Maxime Laubeuf

From Wikipedia, the free encyclopedia
Jump to: navigation, search

Maxime Laubeuf was a French maritime engineer of the late nineteenth century. He was born on 23 November 1864 at Poissy, Yvelines, and died on 23 December 1939 in Cannes, Alpes-Maritimes.

Laubeuf was a pioneer in the design and building of submarines, and was responsible for a number of the innovations that led to modern submarine design. His work had a profound influence on the design of submersibles in the late nineteenth century and early twentieth century.

Laubeuf studied at the Ecole Polytechnique, and after graduating in 1883, he joined ENSTA, the French military's school of Marine Engineering.

He became an Assistant Engineer in 1887, and Engineer in 1891. During this time, he worked at Brest on the development of submersibles and designs for the first modern submarines in 1904. Two years later, he left the Navy to continue building submarines in private industry.

In 1896, the French government staged a design competition for a submarine of advanced capabilities. They required a 200-ton vessel with a surface speed of 12 knots and a 100-mile range, with a submerged speed of 6 knots and a 10-mile range. Laubeuf's design, Narval, was the winner out of 29 entries.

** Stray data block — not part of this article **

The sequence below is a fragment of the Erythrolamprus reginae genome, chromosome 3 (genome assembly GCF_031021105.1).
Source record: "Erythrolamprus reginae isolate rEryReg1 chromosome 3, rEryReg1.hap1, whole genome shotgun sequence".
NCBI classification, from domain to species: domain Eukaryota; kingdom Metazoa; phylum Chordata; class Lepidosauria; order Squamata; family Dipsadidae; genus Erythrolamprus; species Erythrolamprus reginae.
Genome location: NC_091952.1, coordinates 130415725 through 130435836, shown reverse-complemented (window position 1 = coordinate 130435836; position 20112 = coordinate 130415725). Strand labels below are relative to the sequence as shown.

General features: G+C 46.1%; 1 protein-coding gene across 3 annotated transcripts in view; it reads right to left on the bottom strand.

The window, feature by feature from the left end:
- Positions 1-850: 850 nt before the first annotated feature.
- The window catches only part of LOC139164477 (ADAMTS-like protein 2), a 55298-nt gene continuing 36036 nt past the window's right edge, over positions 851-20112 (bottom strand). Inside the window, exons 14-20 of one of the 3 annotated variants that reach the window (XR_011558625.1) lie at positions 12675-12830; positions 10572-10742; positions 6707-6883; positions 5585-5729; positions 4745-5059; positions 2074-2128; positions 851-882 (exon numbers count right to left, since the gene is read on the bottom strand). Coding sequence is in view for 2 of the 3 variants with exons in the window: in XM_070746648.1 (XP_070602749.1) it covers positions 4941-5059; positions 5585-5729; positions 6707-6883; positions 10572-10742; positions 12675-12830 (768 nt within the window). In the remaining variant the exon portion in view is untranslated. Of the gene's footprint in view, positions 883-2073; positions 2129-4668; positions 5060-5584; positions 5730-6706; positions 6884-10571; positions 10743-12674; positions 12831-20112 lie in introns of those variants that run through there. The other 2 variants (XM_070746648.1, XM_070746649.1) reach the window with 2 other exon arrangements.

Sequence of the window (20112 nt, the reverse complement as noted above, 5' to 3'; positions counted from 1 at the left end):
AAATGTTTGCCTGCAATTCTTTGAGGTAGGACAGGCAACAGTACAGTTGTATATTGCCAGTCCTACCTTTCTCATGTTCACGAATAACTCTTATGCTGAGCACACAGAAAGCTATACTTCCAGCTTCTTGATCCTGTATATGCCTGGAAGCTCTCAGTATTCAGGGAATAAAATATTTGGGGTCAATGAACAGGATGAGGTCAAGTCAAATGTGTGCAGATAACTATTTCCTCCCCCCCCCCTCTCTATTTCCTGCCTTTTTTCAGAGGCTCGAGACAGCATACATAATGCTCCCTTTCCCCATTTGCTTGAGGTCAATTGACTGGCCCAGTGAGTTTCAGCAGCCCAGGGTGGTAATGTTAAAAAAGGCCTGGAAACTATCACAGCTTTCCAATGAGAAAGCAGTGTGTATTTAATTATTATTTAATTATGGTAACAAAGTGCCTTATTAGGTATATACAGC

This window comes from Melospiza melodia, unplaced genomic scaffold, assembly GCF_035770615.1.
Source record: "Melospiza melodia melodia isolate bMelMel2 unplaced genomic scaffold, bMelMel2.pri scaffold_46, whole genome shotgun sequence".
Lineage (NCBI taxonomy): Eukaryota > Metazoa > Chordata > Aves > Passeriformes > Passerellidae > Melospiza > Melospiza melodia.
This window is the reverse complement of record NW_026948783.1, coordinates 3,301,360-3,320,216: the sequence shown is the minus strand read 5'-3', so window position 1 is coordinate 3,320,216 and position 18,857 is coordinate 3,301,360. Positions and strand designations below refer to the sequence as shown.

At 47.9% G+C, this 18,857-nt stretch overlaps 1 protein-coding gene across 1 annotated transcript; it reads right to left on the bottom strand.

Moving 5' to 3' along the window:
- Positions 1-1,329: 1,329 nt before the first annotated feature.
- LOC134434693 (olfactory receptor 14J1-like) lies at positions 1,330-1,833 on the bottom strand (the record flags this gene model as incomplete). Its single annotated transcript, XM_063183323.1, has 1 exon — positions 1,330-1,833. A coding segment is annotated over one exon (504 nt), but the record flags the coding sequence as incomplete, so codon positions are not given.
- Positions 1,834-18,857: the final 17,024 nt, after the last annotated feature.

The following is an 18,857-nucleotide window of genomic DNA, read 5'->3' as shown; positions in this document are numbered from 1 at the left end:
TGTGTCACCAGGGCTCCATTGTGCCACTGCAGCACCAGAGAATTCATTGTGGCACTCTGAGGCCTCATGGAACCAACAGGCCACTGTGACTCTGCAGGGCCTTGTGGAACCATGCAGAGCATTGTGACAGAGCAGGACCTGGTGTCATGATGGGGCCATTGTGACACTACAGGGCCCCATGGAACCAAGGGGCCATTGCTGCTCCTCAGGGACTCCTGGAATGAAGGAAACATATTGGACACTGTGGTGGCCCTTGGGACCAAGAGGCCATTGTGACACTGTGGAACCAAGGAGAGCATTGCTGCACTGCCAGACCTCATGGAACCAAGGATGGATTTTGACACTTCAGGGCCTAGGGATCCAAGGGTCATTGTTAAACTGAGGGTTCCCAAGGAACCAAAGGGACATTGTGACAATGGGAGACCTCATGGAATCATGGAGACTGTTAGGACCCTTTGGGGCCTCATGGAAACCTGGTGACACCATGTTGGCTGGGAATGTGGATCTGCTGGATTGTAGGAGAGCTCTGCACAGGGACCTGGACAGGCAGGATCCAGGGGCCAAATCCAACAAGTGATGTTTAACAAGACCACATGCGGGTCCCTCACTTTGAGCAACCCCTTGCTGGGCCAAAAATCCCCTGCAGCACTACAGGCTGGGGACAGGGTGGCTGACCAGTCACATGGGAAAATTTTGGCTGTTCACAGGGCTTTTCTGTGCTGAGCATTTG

Laubeuf determined that to run efficiently on the surface and submerged his submarine would need two separate power systems; most designers up to that point had tried to find a single system for both, with mixed success. The high surface speed demanded made a steam system necessary for surface running, while using an electric motor underwater. He also arranged to use the surface engine to re-charge the batteries for the electric motor whilst on the surface.

Laubeuf also tackled the stability problem that beset submarine designs. The rounded pressure hull necessary to withstand the pressure at depth was a poor shape for sailing, making them unhandy on the surface and unstable submerged. Laubeufs's design had a double hull; an inner, rounded, reinforced hull to resist pressure, and an outer, boat-shaped hull to make the vessel seaworthy. These innovations were a leap forward in submarine design, and were adopted by navies around the world.[1]

Laubeuf became a member of the French Naval Academy and was elected member of the French Academy of Sciences in 1920.


  1. ^ Miller p116